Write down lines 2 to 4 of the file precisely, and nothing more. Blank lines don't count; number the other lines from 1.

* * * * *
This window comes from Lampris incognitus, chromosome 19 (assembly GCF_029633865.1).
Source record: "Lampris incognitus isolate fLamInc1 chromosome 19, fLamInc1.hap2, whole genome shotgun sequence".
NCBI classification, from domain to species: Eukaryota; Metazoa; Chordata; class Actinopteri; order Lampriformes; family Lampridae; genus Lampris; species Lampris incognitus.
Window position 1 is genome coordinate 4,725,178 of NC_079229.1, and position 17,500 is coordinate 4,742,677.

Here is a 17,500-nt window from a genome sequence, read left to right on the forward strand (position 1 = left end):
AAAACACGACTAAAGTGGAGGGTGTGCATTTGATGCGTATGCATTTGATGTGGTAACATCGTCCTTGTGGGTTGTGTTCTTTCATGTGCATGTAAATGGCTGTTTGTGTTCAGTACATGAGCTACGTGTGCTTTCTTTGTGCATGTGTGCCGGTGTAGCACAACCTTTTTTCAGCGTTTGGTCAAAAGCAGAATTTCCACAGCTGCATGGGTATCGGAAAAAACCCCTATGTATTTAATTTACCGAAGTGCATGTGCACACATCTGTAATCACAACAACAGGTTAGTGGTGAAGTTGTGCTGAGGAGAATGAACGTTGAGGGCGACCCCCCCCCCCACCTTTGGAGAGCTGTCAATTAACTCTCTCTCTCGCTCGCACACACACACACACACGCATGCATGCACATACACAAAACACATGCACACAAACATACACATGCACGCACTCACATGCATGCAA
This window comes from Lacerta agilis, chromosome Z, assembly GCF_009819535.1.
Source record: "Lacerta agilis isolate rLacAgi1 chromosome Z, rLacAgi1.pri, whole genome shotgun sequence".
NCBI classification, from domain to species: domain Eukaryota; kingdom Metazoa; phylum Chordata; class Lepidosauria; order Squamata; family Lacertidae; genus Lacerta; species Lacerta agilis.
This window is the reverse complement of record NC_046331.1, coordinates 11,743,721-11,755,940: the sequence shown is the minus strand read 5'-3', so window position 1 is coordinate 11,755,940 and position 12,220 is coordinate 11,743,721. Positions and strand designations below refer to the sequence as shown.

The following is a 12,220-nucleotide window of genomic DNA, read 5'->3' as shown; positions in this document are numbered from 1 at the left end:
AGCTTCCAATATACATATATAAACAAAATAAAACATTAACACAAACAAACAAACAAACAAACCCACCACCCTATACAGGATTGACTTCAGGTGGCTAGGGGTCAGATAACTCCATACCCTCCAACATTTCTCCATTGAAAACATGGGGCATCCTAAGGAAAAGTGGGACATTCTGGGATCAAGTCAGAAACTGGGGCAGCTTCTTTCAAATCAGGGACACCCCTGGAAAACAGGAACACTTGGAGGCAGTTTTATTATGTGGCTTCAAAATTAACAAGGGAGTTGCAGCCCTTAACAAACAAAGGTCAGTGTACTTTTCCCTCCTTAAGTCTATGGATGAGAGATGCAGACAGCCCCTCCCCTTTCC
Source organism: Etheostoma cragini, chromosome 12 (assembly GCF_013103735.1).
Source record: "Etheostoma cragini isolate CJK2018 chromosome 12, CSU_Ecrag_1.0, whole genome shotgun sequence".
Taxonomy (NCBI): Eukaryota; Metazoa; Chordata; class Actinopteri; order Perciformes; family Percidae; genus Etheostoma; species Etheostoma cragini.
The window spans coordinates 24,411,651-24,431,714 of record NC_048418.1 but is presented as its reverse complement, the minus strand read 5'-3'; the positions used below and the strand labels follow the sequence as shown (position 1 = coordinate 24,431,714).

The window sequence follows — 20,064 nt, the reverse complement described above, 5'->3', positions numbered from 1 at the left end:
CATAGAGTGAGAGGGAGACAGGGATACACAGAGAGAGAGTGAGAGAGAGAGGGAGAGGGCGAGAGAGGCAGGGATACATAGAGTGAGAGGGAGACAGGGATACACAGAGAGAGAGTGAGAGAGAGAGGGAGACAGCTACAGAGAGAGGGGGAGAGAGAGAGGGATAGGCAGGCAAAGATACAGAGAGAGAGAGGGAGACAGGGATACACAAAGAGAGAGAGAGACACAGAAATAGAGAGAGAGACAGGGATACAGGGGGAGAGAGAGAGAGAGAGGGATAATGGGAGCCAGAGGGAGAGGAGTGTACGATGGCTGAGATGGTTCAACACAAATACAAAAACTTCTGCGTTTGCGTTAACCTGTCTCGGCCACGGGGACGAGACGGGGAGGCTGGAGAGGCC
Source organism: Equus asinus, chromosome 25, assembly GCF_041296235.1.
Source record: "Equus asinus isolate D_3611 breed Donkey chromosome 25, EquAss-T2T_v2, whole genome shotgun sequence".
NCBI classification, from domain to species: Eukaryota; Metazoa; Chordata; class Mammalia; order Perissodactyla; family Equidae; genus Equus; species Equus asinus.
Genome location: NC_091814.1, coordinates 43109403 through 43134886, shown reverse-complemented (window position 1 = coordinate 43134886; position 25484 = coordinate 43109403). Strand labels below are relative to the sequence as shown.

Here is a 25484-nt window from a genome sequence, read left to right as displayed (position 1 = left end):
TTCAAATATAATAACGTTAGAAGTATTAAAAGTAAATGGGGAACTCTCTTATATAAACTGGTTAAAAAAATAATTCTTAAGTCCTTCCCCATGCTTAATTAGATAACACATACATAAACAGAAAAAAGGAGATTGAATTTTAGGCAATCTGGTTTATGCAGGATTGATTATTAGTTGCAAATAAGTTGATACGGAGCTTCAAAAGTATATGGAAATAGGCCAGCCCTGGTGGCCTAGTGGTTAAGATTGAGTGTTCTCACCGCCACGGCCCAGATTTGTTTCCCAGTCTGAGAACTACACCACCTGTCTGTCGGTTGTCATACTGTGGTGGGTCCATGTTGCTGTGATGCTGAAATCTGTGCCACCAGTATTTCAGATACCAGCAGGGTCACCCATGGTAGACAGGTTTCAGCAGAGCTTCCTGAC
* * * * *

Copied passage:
Source record: "Lampris incognitus isolate fLamInc1 chromosome 19, fLamInc1.hap2, whole genome shotgun sequence".
NCBI classification, from domain to species: Eukaryota; Metazoa; Chordata; class Actinopteri; order Lampriformes; family Lampridae; genus Lampris; species Lampris incognitus.
Window position 1 is genome coordinate 4,725,178 of NC_079229.1, and position 17,500 is coordinate 4,742,677.